Tesla has been told by the German industry association for fair competition practice to stop listing Model 3 prices after incentive and gas savings in Germany by March 20.

Should Tesla do it globally?

The association in question, Wettbewerbszentrale, took an issue with Tesla including gas savings over time into the displayed sticker price.

They wrote to the automaker (via Reuters):

“Even if ‘savings’ could be realized, such an amount cannot be deducted from the purchase price or the monthly rate … because customers must pay the full price at the time of purchase or financing,”

Tesla has reportedly agreed to stop using the tactic in Germany by March 20 – Wettbewerbszentrale’s deadline.

The automaker has used this somewhat controversial way of displaying prices on its website on and off for years.

After some complaints, Tesla stopped using it for a while but the company brought it back last year.

On the actual options that you can select when configuring a vehicle, Tesla is listing prices with an asterisk next to them.

You have to look at the bottom left to see the price that you will actually have to pay, which is listed as “before savings.”

Also, if you want to see how Tesla is arriving at that “after savings” price, you need to scroll all the way down the list of options and click on “learn more”:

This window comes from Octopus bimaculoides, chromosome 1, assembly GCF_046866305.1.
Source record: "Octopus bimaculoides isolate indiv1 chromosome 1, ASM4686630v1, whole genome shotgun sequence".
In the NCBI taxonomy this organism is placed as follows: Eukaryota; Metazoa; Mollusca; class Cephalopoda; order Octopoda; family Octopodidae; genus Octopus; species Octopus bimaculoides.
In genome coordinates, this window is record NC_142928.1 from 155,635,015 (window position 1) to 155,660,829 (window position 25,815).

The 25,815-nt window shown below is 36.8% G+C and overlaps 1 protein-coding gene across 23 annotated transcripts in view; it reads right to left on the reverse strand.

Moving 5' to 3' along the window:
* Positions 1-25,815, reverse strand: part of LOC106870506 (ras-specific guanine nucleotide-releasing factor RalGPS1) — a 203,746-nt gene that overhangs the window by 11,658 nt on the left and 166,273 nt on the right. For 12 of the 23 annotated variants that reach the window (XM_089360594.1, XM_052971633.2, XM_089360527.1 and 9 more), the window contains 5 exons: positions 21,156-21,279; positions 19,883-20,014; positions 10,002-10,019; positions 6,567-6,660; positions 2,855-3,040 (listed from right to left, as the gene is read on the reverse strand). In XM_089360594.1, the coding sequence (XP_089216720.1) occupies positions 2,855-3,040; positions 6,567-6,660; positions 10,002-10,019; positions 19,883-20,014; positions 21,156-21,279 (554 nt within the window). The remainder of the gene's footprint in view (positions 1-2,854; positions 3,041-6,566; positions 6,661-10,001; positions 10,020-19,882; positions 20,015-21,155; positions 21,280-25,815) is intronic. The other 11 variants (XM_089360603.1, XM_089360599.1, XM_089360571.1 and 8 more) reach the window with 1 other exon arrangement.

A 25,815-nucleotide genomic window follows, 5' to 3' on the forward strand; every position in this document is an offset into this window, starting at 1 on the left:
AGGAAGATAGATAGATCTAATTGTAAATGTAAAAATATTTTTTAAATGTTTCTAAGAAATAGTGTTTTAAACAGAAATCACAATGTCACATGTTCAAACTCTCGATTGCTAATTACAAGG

Electrek’s Take

While I like that Tesla is telling buyers about potential gas savings, which I think should be factored in the EV buying decision, I have to agree with the German group that it can be misleading.

I think that it shouldn’t be the first price you see on the configurator and certainly not the most emphasized one.

In my opinion, Tesla should always prominently list the price that you will actually have to pay and after that, you can break down potential savings – both from gas and incentives, which can vary based on different factors for different customers.

For its methodology, Tesla is using a fuel economy of 28 miles per gallon which the company says is based on “a comparable gasoline powered sedan, for example, the 2017 BMW 3 series.”

They are also using the national average of “$0.13 per kilowatt-hour for electricity and $2.85 per gallon for premium gasoline over the next six years.”

Those are way too many assumptions. I don’t think this profile would fit the majority of customers.

But again, I think buyers should still take into account potential gas savings. I just think that putting a one-size fit all number like that is misleading. Some sort of calculator would probably be more appropriate.

There are just way too many variables that could be widely different for any individual here.

What do you think?

Let us know your thoughts in the comment section below.


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